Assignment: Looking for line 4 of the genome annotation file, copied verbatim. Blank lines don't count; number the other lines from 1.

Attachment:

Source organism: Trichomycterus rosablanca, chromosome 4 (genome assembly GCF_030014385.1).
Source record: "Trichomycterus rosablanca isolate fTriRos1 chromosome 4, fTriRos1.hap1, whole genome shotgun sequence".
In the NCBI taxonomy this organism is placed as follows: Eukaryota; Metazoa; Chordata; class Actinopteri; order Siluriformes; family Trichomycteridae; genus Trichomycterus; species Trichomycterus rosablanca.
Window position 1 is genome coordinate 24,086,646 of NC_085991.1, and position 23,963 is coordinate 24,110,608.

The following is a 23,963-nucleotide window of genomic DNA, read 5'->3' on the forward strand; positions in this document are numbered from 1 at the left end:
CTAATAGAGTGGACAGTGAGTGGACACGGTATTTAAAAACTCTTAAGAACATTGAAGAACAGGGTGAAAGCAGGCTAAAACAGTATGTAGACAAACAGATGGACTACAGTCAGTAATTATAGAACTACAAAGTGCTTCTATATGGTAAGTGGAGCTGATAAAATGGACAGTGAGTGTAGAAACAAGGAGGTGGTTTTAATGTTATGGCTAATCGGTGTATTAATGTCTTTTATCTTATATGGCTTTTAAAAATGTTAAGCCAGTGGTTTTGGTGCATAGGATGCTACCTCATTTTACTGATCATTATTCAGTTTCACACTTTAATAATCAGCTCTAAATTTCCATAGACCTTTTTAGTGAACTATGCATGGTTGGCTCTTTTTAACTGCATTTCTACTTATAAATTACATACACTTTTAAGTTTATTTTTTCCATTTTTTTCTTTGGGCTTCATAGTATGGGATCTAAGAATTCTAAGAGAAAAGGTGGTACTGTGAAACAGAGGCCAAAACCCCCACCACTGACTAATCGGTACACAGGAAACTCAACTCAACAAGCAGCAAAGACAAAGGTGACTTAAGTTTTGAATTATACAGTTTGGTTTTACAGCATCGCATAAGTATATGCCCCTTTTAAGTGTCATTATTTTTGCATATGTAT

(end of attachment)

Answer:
Window position 1 is genome coordinate 24,086,646 of NC_085991.1, and position 23,963 is coordinate 24,110,608.